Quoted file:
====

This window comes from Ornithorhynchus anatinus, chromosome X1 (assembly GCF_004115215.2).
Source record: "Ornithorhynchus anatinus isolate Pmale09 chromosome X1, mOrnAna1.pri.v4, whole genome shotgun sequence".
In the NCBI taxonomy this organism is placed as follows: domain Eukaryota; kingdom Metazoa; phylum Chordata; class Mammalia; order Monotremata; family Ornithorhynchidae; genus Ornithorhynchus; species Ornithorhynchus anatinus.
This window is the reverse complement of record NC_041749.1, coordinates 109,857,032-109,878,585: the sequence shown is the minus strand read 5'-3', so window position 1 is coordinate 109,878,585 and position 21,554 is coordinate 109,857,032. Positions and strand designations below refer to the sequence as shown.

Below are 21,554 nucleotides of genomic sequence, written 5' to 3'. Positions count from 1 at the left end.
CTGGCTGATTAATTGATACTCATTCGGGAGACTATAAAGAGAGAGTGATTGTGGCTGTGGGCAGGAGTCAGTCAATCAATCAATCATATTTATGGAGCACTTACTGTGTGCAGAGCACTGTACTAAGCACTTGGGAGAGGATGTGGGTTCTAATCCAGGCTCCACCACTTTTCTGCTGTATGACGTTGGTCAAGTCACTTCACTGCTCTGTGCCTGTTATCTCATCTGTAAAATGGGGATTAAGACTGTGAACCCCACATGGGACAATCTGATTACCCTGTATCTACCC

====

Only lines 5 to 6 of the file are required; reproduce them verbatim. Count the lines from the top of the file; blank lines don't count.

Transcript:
Below are 21,554 nucleotides of genomic sequence, written 5' to 3'. Positions count from 1 at the left end.
CTGGCTGATTAATTGATACTCATTCGGGAGACTATAAAGAGAGAGTGATTGTGGCTGTGGGCAGGAGTCAGTCAATCAATCAATCATATTTATGGAGCACTTACTGTGTGCAGAGCACTGTACTAAGCACTTGGGAGAGGATGTGGGTTCTAATCCAGGCTCCACCACTTTTCTGCTGTATGACGTTGGTCAAGTCACTTCACTGCTCTGTGCCTGTTATCTCATCTGTAAAATGGGGATTAAGACTGTGAACCCCACATGGGACAATCTGATTACCCTGTATCTACCC